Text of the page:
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I bought a new G17 a few days ago and took it to the range today. It jammed on 20% of the rounds! In each failure, the expended round ejected cleanly but the new round didn't feed into the chamber, causing the slide to jam open. I only took one of the 3 provided Glock mags with me.

The ammo I used were my own reloads. I've been using the same reload formula for the last 12,000 rounds: 4.6 gr Bullseye and 115 gr Winchester FMJ roundnose bullets. During that time I've not had a single jam or misfire in either my Browning Hi Power, Sig P320C, Taurus PT99 or Ruger EC9s. I realize 4.6 is a relatively light charge for 9mm, but it's worked flawlessly and accurately in my 4 other pistols. And I don't think the jams are being caused by my grip.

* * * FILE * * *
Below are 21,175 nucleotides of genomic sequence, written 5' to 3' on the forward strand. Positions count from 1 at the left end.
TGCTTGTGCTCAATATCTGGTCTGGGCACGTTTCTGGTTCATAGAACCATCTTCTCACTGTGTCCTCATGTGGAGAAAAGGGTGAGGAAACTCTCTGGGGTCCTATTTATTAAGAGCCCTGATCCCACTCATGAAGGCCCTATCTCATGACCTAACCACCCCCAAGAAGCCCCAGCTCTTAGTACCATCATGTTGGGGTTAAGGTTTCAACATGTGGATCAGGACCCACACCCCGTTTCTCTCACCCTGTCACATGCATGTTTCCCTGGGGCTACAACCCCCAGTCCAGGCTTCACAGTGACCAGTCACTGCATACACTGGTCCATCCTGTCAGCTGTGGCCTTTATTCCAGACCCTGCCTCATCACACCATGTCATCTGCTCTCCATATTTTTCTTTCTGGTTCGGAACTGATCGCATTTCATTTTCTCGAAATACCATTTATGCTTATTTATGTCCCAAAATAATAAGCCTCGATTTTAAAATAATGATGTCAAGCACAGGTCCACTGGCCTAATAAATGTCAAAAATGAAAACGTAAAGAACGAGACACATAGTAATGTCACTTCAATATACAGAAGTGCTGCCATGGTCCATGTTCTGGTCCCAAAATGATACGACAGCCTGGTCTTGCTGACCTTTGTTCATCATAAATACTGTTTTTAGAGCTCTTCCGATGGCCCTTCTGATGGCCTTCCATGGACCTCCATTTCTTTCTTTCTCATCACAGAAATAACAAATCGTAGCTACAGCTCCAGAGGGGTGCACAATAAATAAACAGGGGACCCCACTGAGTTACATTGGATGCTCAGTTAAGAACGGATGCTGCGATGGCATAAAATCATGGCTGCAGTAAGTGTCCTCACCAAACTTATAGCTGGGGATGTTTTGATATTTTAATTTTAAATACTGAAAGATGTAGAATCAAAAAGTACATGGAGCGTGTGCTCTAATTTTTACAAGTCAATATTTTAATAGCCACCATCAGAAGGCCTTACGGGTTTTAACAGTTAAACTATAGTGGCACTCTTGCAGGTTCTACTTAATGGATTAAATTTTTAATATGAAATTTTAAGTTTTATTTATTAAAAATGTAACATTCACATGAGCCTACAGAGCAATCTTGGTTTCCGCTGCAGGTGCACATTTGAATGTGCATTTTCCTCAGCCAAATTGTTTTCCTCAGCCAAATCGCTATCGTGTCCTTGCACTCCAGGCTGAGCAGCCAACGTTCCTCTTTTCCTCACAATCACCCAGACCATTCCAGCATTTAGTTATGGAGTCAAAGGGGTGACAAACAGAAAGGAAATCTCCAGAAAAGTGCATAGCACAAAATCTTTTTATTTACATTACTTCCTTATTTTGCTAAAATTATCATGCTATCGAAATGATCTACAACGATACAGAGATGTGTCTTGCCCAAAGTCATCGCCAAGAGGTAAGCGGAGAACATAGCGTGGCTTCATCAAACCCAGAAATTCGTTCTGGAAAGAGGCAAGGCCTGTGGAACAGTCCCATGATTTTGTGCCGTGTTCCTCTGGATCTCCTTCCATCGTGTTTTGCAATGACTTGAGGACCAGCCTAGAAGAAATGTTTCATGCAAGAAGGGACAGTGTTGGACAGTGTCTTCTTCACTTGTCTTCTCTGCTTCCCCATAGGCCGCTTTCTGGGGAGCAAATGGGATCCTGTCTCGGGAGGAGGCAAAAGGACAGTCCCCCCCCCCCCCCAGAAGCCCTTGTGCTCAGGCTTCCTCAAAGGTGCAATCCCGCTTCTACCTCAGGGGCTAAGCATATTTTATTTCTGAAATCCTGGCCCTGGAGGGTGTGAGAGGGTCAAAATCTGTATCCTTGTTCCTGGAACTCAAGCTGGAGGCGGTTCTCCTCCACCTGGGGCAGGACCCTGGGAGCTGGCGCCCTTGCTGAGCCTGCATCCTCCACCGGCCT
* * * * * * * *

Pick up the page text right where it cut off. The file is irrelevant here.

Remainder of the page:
I'll clean and lube the pistol, then try a different factory mag and some Winchester white box factory loads next time. I'm just wondering if G17s are known to be picky about the ammo they're fed?
 

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Given your reloads' history of reliability in your other pistols, the answer is pretty obvious.

But just for scats and giggles, can you reload a batch of ammo to something equivalent to a 9mm NATO, just to re-confirm it's the Glock?
 

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Discussion Starter · #4 ·
Given your reloads' history of reliability in your other pistols, the answer is pretty obvious.

But just for scats and giggles, can you reload a batch of ammo to something equivalent to a 9mm NATO, just to re-confirm it's the Glock?
Yeah, I usually do my reloading around Christmas. If the cleaning, oiling and different magazine don't correct the problem I'll load a dozen or so with a hotter charge. It will be interesting to see if the Winchester White Box rounds work in the G17, too.